One other thing I'm looking to do is to migrate all of my projects into GitHub. I've been using Git at work, and I am loving it, and I think combining GitHub with RIAForge is a great way to promote the terrific technologies we work with every day. I will make the time, I promise.

This comes to the final discussion of this post, Adobe. I again had the pleasure of being an Adobe Community Professional this past year. Due to my health issues, I didn't get to do everything I would've wanted to this year, but I've tried to be a good supporter. There are some fabulous things coming in ColdFusion Zeus and, by extension, to ColdFusion Builder as well. There has been a lot of hub-bub over Adobe's communications flubs regarding Flash, mobile, and Flex. I've avoided much of the discussion, other than to say "be patient and watch". Flash isn't going away, and neither is Flex. HTML 5 is a beautiful thing, if you aren't developing desktop browser applications (i.e. You're only writing for mobile/tablet development). There, that is my whole contribution to that discussion. Give it a rest.

2012 will be a fantastic year. Set yourself some clear, definable goals. Break them down, step by step, and write the steps down on paper. Each successive step, print out in large letters and place it somewhere where you will see it each and every day. Set yourself up to succeed, and you will. Have a great year, everyone, and I can't wait to hear what you have planned for 2012.

MSOC Part 8: onRequest Event Handlers

Some of the most powerful and versatile ColdFusion application event handlers are often the most ignored: the onRequest event handlers. Not sure why these so often seem to get ignored, but I can't name for you how many times, and how many apps, I've started working on that weren't using any of these methods in any capacity, and needed to.

Like the onApplication and onSession before it, the onRequest event handlers include methods that fire immediately before (onRequestStart) and after (onRequestEnd) the page request. Also like the scopes of those handlers, the onRequest handlers allow access to the REQUEST scope variables without having to lock access to those variables. Those are pretty standard, and not much to figure out. But the onRequest handlers also include two additional handlers: onRequest, and onCFCRequest. These two are a bit more confusing to understand "why?", so we'll go a little more in depth.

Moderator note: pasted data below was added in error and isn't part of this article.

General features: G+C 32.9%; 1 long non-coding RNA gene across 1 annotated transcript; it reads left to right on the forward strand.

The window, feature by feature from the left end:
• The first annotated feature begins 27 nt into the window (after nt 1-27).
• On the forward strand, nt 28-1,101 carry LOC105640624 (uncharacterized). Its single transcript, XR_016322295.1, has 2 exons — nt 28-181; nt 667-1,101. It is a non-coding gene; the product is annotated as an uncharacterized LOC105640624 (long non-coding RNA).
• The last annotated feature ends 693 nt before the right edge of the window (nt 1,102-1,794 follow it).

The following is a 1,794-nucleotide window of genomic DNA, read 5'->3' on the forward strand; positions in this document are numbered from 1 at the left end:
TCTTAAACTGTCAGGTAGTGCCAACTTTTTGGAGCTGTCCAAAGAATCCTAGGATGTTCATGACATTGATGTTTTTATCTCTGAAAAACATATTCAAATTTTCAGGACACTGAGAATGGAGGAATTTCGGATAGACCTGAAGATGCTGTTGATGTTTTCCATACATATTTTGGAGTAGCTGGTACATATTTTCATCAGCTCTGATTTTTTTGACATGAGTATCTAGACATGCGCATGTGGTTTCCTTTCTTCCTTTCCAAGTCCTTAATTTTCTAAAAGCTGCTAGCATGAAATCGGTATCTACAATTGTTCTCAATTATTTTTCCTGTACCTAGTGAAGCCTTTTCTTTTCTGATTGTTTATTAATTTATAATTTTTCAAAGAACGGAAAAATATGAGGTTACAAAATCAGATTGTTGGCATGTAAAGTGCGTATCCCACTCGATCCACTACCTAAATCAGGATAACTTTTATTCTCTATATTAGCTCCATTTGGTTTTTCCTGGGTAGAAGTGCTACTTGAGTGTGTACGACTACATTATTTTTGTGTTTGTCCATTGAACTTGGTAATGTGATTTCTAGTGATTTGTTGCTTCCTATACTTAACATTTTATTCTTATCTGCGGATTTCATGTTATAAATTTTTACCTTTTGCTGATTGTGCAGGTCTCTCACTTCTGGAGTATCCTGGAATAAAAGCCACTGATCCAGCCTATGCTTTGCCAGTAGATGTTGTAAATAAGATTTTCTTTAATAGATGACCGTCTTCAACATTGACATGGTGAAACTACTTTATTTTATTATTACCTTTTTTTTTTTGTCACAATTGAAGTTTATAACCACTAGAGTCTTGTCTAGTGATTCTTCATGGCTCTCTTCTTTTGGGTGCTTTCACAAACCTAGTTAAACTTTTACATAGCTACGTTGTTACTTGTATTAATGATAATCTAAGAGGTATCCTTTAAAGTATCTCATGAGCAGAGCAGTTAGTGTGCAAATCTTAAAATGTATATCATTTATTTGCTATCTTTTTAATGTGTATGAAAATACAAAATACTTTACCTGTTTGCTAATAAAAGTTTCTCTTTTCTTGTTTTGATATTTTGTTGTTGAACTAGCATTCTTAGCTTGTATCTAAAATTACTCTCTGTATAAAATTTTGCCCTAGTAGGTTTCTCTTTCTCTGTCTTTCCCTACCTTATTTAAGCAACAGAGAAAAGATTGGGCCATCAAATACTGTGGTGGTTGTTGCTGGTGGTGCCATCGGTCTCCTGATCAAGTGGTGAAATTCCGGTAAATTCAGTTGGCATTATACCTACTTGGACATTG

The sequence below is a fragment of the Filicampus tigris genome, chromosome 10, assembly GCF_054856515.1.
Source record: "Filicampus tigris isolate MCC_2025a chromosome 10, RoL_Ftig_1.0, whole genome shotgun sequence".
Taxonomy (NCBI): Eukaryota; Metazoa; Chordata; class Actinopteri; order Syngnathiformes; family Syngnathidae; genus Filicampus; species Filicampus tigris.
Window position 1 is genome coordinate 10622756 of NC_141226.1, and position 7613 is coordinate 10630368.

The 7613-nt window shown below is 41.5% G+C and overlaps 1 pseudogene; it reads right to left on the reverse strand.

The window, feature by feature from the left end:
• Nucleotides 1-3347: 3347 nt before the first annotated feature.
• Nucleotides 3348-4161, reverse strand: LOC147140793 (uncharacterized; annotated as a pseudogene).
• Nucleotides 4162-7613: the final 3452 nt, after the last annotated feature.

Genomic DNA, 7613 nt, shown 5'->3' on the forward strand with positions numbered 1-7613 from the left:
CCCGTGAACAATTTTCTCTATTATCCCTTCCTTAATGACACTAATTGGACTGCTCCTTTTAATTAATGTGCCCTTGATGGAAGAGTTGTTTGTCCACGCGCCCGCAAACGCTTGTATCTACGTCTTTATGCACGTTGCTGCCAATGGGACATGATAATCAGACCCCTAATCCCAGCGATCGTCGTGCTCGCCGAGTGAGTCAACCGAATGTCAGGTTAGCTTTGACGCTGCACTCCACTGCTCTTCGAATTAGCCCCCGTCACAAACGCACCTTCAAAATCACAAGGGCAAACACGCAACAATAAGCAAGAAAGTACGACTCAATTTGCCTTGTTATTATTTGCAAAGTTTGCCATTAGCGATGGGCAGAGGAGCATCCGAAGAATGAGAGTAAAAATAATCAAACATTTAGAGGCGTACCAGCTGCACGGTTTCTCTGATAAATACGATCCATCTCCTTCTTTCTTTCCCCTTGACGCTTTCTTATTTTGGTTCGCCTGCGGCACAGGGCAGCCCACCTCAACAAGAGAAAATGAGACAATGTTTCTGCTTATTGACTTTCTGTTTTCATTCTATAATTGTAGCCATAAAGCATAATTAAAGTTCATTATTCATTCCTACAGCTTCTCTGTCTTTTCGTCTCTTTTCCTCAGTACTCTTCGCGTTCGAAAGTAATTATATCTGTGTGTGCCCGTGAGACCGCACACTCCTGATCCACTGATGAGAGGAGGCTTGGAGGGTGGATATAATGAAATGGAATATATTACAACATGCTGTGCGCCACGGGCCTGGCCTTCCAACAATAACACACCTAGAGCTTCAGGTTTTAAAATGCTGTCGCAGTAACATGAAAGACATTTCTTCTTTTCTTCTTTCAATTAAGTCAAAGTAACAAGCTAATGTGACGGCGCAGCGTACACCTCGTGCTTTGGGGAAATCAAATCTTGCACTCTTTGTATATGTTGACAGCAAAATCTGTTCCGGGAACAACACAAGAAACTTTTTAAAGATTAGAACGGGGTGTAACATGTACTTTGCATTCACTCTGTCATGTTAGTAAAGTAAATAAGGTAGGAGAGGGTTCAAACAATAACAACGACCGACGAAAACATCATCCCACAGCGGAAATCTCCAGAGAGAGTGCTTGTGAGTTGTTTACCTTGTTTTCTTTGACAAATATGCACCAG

MSOC Part 7: onSession Event Handler

Wow! I just discovered that this post has been sitting since February, waiting to be finished and posted. Time flies! Well, now that I've upgraded to the latest version of BlogCFC, it's a good time to add a new post.

In our last post, in this series, we talked about the onApplication event handlers, which automatically fire when a ColdFusion application starts and ends. This go around we'll discuss the onSession event handlers. As you may have guessed, the onSession handlers (onSessionStart and onSessionEnd) wrap a user session. The onSessionStart method fires when a user first visits an application, allowing you to initialize any SESSION scope variables.


MSOC Part 6: onApplication Event Handlers

In our last MSOC post we gave a brief introduction to the ColdFusion application framework's event handlers. With this post, we'll give a brief explanation of the onApplication handlers.


The CFC constructor is the first thing that processes on a request, but the first request to an application will then run the onApplicationStart() method. This method will run prior to any other code in the request, and is your opportunity to setup variables in the shared APPLICATION scope. Within the onApplication handlers, you are able to manipulate the APPLICATION scope without being required to lock access to the scope, as no other process can access the variables until the method is completed, and preventing race conditions.

The APPLICATION scope is a where you place those variables you will use throughout the entire application. For instance, you may wish to keep a simple variable that holds the phone number for your Customer Support team, so that if the number changes it can instantly update throughout the site. The APPLICATION scope is also where you would store objects that you would use throughout your application, like a user or page manager.